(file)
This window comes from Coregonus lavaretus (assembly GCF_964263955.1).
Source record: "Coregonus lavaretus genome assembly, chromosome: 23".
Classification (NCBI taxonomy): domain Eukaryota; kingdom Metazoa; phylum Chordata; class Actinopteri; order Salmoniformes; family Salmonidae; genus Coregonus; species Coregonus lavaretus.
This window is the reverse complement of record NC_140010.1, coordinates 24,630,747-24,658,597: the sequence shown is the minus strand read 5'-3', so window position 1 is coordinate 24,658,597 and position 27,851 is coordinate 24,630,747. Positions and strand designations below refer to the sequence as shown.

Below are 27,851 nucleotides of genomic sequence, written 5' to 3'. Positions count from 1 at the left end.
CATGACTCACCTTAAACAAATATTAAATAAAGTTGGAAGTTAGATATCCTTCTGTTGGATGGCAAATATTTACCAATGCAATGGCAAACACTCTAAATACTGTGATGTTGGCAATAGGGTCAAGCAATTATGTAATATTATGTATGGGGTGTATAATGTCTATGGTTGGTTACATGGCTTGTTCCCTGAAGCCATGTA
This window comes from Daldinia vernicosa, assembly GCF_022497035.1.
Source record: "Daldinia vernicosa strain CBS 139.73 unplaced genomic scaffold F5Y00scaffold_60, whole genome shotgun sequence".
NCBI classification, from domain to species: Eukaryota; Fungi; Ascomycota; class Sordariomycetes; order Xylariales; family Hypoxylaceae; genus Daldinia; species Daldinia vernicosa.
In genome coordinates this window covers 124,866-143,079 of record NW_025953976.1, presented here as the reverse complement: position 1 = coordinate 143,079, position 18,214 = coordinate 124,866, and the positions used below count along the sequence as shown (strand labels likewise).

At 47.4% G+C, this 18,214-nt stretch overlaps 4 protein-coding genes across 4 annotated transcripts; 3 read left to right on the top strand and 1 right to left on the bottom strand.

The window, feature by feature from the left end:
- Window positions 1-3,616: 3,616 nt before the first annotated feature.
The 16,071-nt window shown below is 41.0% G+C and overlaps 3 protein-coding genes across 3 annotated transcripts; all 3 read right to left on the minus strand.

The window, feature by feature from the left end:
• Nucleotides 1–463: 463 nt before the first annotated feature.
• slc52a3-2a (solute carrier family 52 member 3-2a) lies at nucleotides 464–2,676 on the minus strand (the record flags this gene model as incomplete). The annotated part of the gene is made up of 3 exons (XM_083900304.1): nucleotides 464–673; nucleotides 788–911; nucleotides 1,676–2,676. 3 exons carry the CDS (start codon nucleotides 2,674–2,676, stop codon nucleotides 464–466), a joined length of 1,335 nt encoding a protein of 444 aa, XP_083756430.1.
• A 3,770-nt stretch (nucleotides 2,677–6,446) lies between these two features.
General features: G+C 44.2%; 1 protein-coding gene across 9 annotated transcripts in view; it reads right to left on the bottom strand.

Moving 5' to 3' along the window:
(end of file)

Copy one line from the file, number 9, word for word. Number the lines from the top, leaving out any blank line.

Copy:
NCBI classification, from domain to species: Eukaryota; Fungi; Ascomycota; class Sordariomycetes; order Xylariales; family Hypoxylaceae; genus Daldinia; species Daldinia vernicosa.